I want to build a diy speaker box and im going to use a Dayton Audio TCP115-4 (4 ohms) and a Dayton Audio DSN25F-4 (also 4 ohms) for each channel wired in series for an 8 ohm load. my question is should i use a 4 or 8 ohm crossover for the tweeter in this use case?
I will guess that you want to wire the tweeter & woofer in series to maintain a higher impedance.
The correct way to do that is to use a two way crossover that both the woofer and tweeter are connected.
Since you are using Dayton drivers you have a great resource in Parts Express tech support and their speaker builder forum on how to DIY the speakers. They may even have a specific crossover board you can use.
So you're building some great small 2-way speakers. Why do you need 8 ohms? Most amps can handle a minimum impedance of 4 ohms. You get more power by loading an amp near it's min. imp. rating, but it may operate warm. If there's no issue with the amp, I'd accept 4 ohms as your system impedance. You choose the crossover components for the impedance/ DCR of the drivers. So stick with values for a 4 ohm system in this case. You MUST also consider the sensitivity ratings of drivers you choose and may need to 'pad' the tweeter, because there's a big difference between the 86.8db (woofer) and 95 db (tweeter) 2.83V/1m values. You will not be happy without padding the tweeter down to match the woofer. Also, the tweeter's power rating is 30 watts. I'm not sure if that's tested with a 1st or 2nd order curve, but you may get better tweeter power handling and protection by shifting the crossover point higher, or using a sharper filter cut-off. You will anyway, by padding it.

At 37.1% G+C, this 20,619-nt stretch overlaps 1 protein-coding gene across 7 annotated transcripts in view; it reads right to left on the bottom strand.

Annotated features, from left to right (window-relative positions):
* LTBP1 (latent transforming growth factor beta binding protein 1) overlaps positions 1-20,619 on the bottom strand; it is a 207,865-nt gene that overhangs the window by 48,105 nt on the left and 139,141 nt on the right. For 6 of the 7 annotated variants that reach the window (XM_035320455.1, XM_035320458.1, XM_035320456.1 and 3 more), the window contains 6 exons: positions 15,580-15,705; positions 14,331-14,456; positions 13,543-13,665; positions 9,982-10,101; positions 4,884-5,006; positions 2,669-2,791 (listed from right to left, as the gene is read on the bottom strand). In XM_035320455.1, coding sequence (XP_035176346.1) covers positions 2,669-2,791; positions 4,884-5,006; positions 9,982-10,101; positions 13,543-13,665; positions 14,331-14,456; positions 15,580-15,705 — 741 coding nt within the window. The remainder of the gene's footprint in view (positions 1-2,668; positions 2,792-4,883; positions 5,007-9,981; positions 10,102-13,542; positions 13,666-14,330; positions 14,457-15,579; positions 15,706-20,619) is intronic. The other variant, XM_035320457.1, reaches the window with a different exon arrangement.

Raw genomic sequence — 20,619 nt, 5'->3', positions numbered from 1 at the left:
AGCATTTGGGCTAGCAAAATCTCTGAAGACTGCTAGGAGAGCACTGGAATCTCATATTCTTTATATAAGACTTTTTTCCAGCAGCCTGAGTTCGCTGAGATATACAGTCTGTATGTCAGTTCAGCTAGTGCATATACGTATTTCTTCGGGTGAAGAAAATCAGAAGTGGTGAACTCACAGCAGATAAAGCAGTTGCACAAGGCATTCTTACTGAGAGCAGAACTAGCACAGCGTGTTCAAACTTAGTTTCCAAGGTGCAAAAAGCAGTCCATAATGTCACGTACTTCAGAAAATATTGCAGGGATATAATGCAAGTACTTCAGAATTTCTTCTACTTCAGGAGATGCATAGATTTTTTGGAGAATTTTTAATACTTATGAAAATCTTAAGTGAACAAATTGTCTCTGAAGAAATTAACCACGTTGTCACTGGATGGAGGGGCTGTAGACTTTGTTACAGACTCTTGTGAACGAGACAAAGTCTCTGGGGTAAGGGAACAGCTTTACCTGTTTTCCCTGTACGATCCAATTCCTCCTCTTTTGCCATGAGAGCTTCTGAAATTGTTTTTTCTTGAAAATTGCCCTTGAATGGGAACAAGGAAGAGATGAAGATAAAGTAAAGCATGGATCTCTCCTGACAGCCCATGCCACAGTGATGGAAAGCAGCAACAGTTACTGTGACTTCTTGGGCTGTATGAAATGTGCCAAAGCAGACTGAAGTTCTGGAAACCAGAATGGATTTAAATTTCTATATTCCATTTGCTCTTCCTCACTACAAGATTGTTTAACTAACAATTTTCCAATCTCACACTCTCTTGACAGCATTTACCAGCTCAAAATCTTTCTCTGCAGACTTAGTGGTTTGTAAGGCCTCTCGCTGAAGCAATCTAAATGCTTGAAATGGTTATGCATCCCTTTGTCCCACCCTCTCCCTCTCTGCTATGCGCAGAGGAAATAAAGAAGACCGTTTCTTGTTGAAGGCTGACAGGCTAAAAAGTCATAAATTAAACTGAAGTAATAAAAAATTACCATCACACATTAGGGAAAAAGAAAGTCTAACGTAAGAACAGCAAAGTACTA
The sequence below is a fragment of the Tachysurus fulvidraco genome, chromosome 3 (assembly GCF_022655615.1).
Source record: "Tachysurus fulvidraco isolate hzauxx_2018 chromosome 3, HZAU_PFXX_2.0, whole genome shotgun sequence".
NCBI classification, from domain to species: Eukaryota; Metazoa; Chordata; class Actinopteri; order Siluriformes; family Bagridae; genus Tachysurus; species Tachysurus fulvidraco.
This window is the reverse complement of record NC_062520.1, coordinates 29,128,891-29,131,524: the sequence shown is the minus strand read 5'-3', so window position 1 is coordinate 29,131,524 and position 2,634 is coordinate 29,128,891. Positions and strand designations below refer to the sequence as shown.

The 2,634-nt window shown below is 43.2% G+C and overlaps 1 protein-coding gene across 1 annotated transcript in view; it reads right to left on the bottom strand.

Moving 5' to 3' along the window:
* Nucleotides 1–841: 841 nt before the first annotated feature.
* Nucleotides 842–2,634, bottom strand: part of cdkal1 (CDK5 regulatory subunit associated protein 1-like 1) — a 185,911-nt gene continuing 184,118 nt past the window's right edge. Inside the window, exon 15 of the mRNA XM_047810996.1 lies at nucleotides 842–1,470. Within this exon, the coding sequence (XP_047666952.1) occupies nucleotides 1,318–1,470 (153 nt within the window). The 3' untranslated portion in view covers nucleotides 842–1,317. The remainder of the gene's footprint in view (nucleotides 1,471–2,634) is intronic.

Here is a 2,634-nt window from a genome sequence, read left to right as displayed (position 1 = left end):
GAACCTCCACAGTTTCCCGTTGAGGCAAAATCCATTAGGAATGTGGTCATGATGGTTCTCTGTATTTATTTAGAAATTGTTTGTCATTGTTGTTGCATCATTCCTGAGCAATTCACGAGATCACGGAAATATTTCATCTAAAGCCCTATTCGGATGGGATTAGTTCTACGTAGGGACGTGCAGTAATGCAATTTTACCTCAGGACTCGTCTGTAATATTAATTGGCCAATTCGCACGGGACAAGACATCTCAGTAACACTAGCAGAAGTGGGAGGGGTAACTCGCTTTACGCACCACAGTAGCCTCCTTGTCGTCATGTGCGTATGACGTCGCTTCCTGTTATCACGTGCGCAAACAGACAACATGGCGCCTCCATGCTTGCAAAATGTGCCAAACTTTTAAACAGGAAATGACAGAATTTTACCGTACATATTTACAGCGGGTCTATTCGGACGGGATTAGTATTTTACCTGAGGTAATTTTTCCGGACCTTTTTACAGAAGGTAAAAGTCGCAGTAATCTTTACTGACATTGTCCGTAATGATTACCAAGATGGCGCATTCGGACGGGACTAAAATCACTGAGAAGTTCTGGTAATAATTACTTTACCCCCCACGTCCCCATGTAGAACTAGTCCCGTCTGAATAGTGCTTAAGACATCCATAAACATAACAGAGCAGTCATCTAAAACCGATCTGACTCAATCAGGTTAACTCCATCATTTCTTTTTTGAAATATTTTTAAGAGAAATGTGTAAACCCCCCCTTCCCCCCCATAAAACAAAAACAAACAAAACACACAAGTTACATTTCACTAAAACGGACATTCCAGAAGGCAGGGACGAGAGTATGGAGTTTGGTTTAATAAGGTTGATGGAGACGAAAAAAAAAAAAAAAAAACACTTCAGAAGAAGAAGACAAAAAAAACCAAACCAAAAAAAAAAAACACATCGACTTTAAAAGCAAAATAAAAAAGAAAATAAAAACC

The woofer has a nice, smooth curve up to the 2,500hz recommended lower end of the tweeter. I wouldn't go higher, because of a dip around 3.4KHz and a peak in the woofer's response around 4.6Khz, as the summed response may reveal them and be noticeable. Also, if the tweeter's power rating is tested for a 6db first order crossover @ 2.5KHz (ask PE tech), then you can go with a 12db 2nd order to protect the tweeter. Your system power rating may be around 40-50W per channel. Call the PE tech guys and they can point you in the right direction.
I honestly did not think about using a two way crossover but i will be using that instead for convenience purposes. Also at the time i thought about using the Sure Electronics AA-AB32165 2x25W but that ran down to 6 ohms and i was going to source battery and charging components from another place. It turns out its more cost effective to just go with the setup that dayton audio has on parts express so i believe the Dayton Audio KAB-230v3 2x30W (as it runs between 4 and 8 ohms) is the better choice for what i want to do BUT that also means i should probably change the speakers as well
I will be reading around the parts express forums and some other forums to learn a bit more on crossovers and other diy speaker builds in general any suggestions on specific posts here or on other forums?
Also thank you Americanaudiophile and Sonic Illusions for the replies, for some reason i didn't get notified when you replied so sorry for the delay
I recommend keeping it simple. When choosing smaller woofers (8" and smaller), they have great mid to upper extension (some can be used as midranges), but study the curves of both the tweeter and woofer and also the sensitivity. Smaller woofers can have nasty dips and peaks toward their upper ranges, so stay at least an octave away from those near the crossover point. If you get lucky, you can find drivers with closely matching sensitivities. If not, pad the tweeter to match (-1db for baffle-step). Once you find acceptable drivers with good curves (most important), choose a 6db first order filter to keep it simple and for minimum phase shift. You can chat with the experts to choose your crossovers. You may even find a suitable generic (pre-assembled) crossover and then pad the tweets. Good luck!